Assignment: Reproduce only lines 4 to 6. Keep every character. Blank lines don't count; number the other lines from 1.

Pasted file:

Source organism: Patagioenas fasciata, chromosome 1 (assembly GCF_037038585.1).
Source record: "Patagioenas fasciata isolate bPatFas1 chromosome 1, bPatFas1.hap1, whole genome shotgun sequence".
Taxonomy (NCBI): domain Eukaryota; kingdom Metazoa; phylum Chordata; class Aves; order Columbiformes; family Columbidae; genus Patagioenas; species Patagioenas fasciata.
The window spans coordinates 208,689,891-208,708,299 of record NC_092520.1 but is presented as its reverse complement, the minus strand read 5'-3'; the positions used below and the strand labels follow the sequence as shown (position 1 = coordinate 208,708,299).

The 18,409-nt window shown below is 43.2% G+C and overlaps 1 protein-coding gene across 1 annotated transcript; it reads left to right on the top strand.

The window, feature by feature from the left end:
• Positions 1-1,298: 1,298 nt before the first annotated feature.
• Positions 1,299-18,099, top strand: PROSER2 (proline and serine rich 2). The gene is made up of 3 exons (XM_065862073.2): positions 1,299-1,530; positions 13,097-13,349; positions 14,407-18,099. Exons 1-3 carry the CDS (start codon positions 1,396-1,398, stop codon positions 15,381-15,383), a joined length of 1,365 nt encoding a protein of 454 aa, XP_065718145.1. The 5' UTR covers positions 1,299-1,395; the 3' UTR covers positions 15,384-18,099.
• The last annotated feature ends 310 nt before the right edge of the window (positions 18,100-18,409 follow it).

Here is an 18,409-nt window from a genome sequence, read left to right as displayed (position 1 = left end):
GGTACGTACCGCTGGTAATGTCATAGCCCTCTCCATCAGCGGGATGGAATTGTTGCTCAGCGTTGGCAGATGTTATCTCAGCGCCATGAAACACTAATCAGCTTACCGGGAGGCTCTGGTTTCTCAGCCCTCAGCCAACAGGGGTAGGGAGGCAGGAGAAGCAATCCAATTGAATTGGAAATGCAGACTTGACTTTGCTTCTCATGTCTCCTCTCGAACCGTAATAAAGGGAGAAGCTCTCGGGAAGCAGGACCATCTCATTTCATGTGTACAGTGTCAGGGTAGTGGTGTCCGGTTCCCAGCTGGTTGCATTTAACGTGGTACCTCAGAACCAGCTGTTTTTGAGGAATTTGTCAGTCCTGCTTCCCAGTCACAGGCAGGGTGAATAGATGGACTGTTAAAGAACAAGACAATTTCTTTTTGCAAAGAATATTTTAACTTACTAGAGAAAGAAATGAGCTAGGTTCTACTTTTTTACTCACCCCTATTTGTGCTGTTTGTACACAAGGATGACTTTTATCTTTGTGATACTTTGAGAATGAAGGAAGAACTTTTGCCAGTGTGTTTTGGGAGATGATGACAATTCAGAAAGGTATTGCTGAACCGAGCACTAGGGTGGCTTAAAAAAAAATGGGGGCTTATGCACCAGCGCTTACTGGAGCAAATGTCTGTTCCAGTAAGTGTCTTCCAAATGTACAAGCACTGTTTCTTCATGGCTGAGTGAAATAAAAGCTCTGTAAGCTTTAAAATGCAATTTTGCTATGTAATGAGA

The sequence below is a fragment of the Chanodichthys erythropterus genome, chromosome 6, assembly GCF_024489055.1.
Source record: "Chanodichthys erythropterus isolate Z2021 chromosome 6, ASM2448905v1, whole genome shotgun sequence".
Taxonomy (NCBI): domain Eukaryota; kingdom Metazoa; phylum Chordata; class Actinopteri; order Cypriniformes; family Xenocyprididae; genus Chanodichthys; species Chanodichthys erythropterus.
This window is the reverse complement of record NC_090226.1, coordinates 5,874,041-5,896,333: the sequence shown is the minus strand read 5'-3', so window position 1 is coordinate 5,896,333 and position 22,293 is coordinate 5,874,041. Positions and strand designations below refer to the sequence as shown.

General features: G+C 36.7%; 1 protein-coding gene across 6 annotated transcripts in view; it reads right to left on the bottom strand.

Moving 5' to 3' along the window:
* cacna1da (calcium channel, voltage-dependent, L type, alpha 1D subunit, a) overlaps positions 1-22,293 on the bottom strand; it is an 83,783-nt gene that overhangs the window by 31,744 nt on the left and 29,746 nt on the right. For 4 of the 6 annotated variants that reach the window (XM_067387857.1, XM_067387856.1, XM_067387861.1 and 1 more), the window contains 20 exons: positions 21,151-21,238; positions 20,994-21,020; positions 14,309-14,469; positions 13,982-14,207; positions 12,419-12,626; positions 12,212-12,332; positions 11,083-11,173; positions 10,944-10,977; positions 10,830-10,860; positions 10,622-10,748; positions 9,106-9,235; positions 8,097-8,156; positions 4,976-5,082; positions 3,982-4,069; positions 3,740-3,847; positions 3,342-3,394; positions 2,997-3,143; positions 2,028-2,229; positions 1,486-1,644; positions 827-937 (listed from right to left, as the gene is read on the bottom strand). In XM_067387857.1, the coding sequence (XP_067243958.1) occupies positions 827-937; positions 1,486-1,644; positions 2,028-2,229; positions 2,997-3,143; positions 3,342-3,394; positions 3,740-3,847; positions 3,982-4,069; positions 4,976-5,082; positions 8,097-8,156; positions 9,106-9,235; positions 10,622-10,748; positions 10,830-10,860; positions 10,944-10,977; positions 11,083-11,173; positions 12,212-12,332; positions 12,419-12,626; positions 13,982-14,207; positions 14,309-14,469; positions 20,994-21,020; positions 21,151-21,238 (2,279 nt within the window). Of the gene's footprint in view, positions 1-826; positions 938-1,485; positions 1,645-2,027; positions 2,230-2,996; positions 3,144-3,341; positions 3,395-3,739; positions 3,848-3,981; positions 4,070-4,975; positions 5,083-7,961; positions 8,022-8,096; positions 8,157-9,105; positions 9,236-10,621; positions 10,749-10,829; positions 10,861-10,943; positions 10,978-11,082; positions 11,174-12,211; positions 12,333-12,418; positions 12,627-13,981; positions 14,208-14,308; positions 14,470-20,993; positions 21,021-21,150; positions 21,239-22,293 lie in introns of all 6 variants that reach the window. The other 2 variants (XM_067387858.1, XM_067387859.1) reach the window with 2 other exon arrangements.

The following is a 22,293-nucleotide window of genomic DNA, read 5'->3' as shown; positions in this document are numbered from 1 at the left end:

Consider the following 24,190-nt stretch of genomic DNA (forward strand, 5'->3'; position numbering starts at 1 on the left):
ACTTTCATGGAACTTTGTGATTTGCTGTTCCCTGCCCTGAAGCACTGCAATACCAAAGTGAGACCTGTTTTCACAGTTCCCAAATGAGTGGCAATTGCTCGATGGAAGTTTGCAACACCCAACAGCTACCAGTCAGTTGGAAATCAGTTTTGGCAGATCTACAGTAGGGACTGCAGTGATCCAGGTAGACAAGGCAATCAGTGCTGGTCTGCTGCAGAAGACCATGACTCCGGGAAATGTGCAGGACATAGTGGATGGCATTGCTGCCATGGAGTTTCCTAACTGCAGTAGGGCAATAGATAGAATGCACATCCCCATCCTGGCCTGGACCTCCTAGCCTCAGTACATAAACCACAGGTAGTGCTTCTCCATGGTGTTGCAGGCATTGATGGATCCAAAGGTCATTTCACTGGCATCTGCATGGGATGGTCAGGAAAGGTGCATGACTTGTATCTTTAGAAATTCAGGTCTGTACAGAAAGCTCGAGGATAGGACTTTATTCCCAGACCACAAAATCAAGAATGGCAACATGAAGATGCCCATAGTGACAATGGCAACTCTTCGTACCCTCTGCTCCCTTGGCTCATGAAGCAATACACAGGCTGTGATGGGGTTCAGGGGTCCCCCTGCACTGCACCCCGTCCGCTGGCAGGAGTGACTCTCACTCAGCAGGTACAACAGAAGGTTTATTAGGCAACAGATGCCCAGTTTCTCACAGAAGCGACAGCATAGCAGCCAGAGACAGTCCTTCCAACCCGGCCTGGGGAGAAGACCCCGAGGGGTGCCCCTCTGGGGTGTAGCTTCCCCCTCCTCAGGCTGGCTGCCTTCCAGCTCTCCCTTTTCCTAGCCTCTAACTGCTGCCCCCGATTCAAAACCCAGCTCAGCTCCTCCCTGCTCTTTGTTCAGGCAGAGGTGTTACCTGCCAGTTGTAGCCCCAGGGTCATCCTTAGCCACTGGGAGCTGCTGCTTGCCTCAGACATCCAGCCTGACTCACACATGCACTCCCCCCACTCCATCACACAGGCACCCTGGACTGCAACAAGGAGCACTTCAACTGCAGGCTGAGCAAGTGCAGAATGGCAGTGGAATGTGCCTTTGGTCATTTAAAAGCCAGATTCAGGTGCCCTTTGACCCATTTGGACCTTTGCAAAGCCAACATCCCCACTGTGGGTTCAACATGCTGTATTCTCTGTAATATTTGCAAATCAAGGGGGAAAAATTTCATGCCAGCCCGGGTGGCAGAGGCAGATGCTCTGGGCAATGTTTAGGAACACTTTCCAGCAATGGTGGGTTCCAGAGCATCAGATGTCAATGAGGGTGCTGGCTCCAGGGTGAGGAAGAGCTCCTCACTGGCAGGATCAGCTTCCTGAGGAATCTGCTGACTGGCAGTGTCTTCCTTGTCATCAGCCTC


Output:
The window spans coordinates 208,689,891-208,708,299 of record NC_092520.1 but is presented as its reverse complement, the minus strand read 5'-3'; the positions used below and the strand labels follow the sequence as shown (position 1 = coordinate 208,708,299).

The 18,409-nt window shown below is 43.2% G+C and overlaps 1 protein-coding gene across 1 annotated transcript; it reads left to right on the top strand.

The window, feature by feature from the left end: